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Under federal law, HUD is responsible for oversight of the Federal Manufactured Housing Program in the United States. Under HUD regulations, the homes are required to be inspected at one stage of production by an inspection agency approved by HUD. In addition, the manufacturer has an approved quality-control program in place throughout the production process. A HUD label is applied to each home section by the manufacturer to indicate that it is in compliance with the HUD Code.

Mobile homes built since June 15, 1976, must conform to the National Manufactured Home Construction and Safety Standards established under a law passed by the U.S. Congress. The standards are administered by the U.S. Department of Housing and Urban Development (HUD).

Mobile homes are the only homes with a national building code. These homes are the only homes that are “manufactured homes,” as defined by HUD since June 15, 1976.

Homes built prior to June 15, 1976, even with modifications, do not meet the HUD Standards and cannot be accepted as compliant with their state’s housing code. The Federal Housing Administration (FHA) does not insure mortgages on manufactured homes built prior to June 15, 1976.

Regardless of the upgrades made to the model, it is not possible to obtain a HUD label on any structure that was not produced and inspected as a manufactured home in accordance with HUD’s Manufactured Home Construction and Safety Standards and Regulations during its original construction.

Inspection of the Structure:

An inspection may verify that all the following items have been obtained, provided, constructed or installed in compliance with a standard and the requirements of the local authority having jurisdiction, including:

  • Applicable permits, if provided.
  • Footings, particularly with respect to size and spacing.
  • Skirting or permanent foundation.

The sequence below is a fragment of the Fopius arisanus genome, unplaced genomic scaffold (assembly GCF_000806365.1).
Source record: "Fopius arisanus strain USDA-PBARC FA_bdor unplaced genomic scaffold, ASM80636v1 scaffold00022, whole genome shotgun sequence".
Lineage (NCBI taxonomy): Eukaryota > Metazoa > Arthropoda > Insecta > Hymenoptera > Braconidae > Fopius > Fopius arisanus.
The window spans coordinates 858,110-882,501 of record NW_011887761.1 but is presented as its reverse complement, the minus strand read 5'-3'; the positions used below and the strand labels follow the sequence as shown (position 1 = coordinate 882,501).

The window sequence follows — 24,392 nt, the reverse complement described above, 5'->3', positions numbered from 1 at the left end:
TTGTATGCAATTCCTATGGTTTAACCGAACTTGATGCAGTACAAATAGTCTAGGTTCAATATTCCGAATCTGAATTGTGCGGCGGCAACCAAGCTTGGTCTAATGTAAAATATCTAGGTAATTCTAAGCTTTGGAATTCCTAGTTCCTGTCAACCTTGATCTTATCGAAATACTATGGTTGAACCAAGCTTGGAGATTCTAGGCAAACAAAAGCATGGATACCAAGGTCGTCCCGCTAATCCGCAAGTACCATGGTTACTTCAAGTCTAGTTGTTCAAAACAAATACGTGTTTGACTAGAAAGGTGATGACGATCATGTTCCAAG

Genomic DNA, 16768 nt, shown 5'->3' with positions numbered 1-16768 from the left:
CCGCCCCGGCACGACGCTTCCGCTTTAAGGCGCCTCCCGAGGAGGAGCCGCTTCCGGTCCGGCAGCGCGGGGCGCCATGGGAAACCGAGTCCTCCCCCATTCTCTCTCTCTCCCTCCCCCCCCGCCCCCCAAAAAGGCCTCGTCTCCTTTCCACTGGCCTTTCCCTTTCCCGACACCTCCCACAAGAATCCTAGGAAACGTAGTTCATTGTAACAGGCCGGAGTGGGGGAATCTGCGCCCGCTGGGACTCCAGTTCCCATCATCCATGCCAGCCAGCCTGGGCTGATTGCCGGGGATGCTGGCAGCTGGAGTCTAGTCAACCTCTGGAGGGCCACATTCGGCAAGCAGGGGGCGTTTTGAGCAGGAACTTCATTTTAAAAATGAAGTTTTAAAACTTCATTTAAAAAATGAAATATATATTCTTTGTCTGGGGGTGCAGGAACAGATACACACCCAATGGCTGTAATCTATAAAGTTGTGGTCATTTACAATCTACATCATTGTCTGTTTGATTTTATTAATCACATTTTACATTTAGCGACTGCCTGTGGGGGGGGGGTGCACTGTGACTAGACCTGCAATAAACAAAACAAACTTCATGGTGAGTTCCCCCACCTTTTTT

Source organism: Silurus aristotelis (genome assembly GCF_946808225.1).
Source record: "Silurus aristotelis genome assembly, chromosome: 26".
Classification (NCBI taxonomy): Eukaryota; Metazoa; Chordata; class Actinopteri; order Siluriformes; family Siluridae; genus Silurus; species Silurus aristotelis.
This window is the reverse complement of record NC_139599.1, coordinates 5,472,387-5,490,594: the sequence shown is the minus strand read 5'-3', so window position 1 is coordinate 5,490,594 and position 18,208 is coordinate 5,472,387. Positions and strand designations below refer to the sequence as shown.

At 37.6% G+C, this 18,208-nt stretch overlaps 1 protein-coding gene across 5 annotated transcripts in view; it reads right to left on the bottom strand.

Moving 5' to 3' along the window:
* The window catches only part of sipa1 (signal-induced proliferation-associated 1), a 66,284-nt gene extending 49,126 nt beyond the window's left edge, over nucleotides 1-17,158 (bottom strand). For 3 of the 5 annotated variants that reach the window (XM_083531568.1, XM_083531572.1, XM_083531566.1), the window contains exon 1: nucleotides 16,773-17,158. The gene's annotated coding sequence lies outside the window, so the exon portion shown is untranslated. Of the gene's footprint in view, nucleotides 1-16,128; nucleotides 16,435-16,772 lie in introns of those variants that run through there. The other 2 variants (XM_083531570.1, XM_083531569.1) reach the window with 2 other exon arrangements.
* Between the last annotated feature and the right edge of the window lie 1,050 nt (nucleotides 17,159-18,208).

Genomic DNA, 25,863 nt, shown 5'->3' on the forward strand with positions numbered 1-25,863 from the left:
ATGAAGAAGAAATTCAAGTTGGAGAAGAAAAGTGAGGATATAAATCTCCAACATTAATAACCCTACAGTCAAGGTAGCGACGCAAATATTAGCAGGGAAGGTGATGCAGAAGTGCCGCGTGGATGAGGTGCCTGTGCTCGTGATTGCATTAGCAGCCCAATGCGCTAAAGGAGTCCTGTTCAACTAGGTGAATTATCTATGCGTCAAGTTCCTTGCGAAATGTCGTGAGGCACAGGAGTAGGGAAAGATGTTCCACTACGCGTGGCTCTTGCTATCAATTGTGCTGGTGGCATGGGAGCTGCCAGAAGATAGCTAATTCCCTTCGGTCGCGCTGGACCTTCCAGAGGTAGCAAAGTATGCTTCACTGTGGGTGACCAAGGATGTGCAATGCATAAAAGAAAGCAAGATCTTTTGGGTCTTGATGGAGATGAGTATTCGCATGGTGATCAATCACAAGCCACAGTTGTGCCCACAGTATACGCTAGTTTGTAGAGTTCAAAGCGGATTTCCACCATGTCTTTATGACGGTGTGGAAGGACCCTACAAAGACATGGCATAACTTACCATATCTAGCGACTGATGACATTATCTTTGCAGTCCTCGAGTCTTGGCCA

• Vapor barrier.
  • Piers, particularly with respect to type, size and spacing.
  • Multi-section connections
  • Weather-stripping and weather seals installed on site.
  • Exposed structural connections.
  • Tie-down attachments.
  • Under-floor access provisions.
  • Under-floor ventilation provisions.
  • Stairs.
  • Site grading and drainage.
  • Site-installed exterior doors.
  • Clothes dryer exhaust ducted through skirting or foundation.
  • Heat tape and pipe insulation.
  • Duct crossovers (to ensure that they have been installed in compliance with this Standard and the duct manufacturer’s instructions).
  • Flue, chimney and vents, particularly with respect to material, size, clearance, connections and terminations.
  • Factory-installed smoke detectors.
  • Wood stove (if applicable).
  • Heating and cooling system.
  • Hot-water source.

Each manufactured home should have a data plate affixed in a permanent manner near the main electrical panel or other readily accessible and visible location. Each data plate should be made of material what will receive typed information as well as pre-printed information, and which can be cleaned of ordinary smudges or household dirt without removing information contained on the data plate; or the data place should be covered in a permanent manner with materials that will make it possible to clean the data plate of ordinary dirt and smudges without obscuring the information.

Client Testimonials

  • Very Professional received my report in a timely manner! Very knowledgeable as well and his prices are great also.
    ~Joe Ciavarella
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